Alexander K. McClure (1865-1866)
Alexander Kelly McClure actively participated in state and national politics through his lifetime. Before the war, he served as a state senator. McClure supported Abraham Lincoln in the presidential election of 1860 and served as the head of the Republican State Committee. An opponent of slavery and a critic of Democratic corruption, McClure broadcast his views through his ownership and editorship of a Franklin County newspaper. During the war, McClure continued in his support of the Lincoln administration and Republican policies, despite his feud with Simon Cameron. After the war, McClure favored the Radical Republican pursuit of black civil rights. McClure did not envision a similar place for Indians in the reunited nation, advocating their forced relocation.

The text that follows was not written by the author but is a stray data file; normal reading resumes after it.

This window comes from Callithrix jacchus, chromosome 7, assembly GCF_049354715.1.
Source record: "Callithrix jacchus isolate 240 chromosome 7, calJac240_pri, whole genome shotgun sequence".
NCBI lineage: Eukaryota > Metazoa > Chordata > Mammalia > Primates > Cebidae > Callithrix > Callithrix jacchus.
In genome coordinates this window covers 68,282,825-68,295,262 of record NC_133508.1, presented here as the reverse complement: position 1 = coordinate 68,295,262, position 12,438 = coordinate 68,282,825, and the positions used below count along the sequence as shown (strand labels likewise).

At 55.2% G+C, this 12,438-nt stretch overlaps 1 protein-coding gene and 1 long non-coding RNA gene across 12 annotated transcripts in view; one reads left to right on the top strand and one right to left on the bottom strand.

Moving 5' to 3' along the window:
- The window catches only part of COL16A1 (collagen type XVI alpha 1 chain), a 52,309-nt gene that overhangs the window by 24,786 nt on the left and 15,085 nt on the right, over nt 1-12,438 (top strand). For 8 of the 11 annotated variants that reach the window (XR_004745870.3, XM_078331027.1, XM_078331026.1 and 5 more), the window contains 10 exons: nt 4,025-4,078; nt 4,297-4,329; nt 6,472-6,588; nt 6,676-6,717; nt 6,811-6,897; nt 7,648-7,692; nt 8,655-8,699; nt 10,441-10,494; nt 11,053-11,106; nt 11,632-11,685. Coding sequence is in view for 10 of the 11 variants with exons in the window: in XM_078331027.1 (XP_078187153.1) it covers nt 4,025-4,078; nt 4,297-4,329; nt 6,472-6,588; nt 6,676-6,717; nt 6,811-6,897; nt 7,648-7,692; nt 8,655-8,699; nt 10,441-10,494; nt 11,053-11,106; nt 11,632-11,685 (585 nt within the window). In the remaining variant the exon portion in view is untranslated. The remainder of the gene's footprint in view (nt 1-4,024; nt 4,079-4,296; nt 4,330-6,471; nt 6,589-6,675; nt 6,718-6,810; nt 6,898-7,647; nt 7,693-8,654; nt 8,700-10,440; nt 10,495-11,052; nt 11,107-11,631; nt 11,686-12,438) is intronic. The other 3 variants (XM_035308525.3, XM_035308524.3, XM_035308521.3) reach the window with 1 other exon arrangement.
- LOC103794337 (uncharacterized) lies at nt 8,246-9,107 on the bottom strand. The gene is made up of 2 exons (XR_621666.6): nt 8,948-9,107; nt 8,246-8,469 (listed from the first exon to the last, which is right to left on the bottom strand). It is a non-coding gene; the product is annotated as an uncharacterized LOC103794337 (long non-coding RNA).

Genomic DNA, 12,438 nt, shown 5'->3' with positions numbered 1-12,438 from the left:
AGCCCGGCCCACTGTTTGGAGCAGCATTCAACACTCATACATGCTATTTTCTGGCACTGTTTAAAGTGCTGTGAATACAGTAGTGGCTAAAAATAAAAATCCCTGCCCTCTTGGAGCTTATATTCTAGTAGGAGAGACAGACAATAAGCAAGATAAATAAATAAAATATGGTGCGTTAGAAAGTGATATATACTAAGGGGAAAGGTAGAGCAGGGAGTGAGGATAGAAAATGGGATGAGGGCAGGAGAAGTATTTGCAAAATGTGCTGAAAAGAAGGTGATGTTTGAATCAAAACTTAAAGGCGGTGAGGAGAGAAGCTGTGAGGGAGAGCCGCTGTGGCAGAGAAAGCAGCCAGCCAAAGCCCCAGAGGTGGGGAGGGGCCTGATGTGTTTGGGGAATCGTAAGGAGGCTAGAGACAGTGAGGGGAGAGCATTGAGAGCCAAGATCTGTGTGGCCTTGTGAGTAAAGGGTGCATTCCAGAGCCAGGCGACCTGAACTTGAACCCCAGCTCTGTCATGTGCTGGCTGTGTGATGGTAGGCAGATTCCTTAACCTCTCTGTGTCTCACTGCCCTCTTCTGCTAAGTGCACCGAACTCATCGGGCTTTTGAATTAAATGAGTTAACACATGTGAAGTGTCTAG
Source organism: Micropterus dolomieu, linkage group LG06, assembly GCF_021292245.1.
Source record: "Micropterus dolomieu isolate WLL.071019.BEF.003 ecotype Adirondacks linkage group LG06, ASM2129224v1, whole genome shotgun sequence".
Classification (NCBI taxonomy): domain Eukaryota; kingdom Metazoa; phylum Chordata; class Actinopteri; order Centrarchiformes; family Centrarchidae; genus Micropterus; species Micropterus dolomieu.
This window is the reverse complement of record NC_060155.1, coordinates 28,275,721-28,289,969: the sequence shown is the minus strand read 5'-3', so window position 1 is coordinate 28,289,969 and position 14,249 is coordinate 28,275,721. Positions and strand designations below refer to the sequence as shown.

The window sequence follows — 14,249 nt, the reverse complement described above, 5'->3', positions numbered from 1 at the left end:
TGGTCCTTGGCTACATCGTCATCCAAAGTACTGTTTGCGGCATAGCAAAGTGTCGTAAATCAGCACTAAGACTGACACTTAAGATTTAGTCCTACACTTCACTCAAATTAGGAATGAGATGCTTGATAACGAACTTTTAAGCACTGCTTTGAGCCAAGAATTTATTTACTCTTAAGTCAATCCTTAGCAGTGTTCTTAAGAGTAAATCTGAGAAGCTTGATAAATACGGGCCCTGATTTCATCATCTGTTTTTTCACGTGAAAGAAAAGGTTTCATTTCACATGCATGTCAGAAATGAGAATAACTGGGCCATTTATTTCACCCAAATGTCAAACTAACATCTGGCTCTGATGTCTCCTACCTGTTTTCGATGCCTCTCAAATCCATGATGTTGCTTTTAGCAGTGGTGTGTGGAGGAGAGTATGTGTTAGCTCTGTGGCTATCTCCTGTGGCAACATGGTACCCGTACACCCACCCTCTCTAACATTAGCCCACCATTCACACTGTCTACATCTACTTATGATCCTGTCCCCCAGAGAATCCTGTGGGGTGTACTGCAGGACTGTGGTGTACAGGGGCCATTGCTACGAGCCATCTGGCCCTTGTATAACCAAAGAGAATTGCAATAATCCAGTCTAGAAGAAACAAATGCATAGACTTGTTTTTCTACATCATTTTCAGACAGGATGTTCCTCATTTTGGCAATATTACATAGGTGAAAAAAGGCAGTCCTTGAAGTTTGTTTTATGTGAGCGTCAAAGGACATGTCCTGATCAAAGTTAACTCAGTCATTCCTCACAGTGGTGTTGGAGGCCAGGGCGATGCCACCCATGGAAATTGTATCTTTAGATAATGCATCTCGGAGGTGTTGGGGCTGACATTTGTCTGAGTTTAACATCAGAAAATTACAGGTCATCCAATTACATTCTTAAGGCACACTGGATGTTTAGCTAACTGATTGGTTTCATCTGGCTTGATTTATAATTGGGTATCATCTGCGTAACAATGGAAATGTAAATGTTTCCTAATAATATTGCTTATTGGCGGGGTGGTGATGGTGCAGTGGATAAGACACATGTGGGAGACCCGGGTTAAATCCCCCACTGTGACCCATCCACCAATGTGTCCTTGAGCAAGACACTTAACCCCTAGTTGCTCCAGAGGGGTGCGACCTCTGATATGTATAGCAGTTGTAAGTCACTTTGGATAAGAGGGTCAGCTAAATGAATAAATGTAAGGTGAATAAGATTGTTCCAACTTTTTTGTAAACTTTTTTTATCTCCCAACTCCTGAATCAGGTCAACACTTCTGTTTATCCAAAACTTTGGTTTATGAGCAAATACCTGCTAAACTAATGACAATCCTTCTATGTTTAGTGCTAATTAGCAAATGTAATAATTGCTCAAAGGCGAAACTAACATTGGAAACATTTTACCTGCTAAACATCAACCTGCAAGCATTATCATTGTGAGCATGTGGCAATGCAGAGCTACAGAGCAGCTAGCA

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Alexander McClure continued to be politically active in the years after the war, and these four postwar letters are almost entirely about politics. Half of these postwar letters were addressed to Eli Slifer, who served as Secretary of the Commonwealth under Governor Andrew Gregg Curtin.
Note: The files here represent the best transcription work available at the time of the Valley of the Shadow project’s completion. More extensive transcriptions, including color page images, are available from Dickinson College’s Their Own Words project.